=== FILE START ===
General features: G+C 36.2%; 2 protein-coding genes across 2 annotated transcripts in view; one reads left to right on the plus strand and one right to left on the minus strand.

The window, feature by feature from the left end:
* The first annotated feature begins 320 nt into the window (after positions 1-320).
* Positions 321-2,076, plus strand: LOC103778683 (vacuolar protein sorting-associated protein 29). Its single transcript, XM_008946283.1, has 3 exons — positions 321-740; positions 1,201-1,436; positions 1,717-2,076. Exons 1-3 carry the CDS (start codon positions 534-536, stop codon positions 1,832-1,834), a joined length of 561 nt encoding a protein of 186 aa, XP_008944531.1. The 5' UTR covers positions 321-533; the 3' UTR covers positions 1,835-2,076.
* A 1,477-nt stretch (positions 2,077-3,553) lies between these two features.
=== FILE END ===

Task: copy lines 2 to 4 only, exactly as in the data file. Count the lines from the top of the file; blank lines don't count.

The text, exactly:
The window, feature by feature from the left end:
* The first annotated feature begins 320 nt into the window (after positions 1-320).
* Positions 321-2,076, plus strand: LOC103778683 (vacuolar protein sorting-associated protein 29). Its single transcript, XM_008946283.1, has 3 exons — positions 321-740; positions 1,201-1,436; positions 1,717-2,076. Exons 1-3 carry the CDS (start codon positions 534-536, stop codon positions 1,832-1,834), a joined length of 561 nt encoding a protein of 186 aa, XP_008944531.1. The 5' UTR covers positions 321-533; the 3' UTR covers positions 1,835-2,076.